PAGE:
Reviewing Mrs. Meyer's posts it is striking that the experiences she writes about occurred long ago ... long before the CTCR document was written. 

In response to the comment made here, " I would argue that a call to start a black church in SC contradicted the Gospel, if indeed it was a call to form a congregation with membership contingent on race. But maybe that was more possible than integrating a SC church at the time and thus a practical concession to the falseness of the world."

Understanding LCMS efforts to address racism within society and the synod during the sixties requires understanding the realty respected LCMS leaders  confronted.  IOW, cut the four district presidents and the St. Louis Seminary Placement Office some slack in the 1963 decision to send four candidates south to start black congregations.

Integrating white Lutheran congregations in Columbia, SC was not an option.  Starting a black congregation and working to integrate it was. During the time we were there Bill and I added four white children to the congregation.  A white Valpo couple settled in Columbia and joined the congregation.  Several members of the Southern LCA seminary worshiped with The Lutheran Church of the Holy Spirit from time to time.  Prof. George Anderson's son was the only white kid at our daughters first birthday party. The teen age children of Prof. Raymond Bost attended youth gatherings with the teens of our congregation.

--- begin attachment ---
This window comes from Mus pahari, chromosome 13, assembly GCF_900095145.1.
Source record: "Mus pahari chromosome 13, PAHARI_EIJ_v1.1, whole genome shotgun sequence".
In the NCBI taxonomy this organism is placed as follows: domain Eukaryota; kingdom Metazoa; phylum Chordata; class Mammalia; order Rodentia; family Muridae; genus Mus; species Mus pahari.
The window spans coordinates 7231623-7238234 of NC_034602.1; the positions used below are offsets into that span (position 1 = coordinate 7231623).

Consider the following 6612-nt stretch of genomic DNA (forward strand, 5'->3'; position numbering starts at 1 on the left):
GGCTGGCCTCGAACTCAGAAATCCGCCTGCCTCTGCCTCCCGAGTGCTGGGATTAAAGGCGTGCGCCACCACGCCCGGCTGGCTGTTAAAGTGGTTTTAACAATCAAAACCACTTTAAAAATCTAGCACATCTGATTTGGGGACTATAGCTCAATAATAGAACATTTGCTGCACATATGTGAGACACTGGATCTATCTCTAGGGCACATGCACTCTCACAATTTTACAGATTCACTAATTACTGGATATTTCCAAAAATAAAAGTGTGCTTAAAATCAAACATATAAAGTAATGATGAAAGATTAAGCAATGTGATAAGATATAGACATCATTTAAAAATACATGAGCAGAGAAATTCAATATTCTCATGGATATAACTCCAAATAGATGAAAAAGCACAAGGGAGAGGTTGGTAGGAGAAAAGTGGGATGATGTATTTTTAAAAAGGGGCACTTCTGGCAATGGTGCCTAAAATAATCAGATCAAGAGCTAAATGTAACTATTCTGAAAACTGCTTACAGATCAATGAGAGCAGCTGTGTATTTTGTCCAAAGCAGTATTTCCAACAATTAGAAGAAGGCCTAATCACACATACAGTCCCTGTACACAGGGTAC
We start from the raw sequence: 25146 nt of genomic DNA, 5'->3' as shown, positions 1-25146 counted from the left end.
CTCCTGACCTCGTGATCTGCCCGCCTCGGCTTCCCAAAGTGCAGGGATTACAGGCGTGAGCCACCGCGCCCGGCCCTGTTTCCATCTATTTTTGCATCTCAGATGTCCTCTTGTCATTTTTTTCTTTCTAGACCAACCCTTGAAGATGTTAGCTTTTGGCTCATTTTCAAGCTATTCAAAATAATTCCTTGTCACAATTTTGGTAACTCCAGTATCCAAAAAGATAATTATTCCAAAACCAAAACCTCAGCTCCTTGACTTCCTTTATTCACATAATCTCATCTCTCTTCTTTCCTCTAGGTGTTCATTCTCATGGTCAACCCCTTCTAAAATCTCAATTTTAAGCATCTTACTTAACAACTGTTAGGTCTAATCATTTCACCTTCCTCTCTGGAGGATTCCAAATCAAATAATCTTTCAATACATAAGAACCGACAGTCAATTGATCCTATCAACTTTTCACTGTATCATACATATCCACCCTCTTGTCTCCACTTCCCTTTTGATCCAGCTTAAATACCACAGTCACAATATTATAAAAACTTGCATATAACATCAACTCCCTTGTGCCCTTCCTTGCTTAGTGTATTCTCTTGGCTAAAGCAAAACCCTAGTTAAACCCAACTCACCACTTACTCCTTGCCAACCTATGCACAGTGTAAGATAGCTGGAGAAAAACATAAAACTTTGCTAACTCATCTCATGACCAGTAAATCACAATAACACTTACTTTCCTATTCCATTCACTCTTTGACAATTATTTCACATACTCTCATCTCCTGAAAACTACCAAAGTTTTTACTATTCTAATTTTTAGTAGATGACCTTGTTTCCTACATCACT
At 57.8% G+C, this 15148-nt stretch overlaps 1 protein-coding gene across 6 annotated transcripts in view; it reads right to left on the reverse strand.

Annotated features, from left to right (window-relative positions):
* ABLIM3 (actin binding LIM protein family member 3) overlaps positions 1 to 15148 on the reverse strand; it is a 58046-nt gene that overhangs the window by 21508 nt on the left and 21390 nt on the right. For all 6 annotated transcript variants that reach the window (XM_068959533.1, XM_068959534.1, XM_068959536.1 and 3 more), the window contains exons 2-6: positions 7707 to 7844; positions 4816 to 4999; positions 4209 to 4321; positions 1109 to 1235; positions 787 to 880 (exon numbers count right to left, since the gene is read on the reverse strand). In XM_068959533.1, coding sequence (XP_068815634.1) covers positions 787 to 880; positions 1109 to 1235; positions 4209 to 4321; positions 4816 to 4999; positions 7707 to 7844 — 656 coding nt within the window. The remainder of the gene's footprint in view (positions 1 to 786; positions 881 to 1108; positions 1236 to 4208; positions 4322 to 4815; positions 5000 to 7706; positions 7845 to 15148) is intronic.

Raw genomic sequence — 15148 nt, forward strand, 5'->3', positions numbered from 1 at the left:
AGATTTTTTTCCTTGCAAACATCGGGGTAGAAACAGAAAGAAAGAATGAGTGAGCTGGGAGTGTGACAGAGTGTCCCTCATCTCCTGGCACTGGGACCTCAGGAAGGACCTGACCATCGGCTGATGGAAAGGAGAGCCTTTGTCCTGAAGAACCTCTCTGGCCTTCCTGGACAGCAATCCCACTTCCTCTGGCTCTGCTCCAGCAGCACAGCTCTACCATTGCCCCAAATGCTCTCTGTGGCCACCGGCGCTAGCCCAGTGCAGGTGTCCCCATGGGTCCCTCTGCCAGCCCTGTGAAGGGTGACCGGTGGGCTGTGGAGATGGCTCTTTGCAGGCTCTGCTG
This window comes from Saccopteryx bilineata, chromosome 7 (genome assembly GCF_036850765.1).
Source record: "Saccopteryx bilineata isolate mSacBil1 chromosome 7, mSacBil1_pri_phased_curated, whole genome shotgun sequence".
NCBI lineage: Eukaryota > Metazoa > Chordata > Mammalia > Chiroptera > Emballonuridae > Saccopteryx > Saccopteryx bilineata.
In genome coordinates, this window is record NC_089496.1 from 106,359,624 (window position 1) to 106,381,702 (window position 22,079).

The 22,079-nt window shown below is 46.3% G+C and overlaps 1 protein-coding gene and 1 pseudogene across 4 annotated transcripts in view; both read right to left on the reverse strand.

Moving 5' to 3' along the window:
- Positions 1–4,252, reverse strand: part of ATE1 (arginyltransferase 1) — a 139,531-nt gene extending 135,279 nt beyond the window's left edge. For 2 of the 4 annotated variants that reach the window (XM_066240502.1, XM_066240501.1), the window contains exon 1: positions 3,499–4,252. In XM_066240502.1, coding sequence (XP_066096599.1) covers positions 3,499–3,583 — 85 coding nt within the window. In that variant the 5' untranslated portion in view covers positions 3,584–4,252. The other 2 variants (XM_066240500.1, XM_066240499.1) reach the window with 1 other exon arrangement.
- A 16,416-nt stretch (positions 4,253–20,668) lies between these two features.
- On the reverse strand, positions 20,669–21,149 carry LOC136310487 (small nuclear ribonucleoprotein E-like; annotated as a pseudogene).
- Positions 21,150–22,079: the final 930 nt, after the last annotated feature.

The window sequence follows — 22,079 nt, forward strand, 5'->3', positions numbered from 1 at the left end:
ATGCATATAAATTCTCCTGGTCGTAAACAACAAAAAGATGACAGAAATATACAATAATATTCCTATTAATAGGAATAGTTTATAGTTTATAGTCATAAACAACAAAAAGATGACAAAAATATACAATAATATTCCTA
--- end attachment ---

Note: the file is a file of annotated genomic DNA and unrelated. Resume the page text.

The last Christmas we were in Columbia the SS of the white LCMS Church and the SS of Holy Spirit had a joint Christmas SS program.   Change comes slowly.  In 1970 Bill had three calls; one to CA, one to downtown Detroit and one to Patchogue, Long Island.  Together with church leaders the decision was made that it was time for the congregation to have a black pastor. Bill accepted the call to Patchogue.

Prior to leaving an incident took place that shook us to the core.  The pastor of a neighboring LCMS congregation died suddenly at a church voters meetings. As is the custom pastors from the area came to attend the funeral.  Five pastors came from NC - four white and one black.  The president of the Voters stood on the front steps to the church and would not let the black LCMS pastor into the church.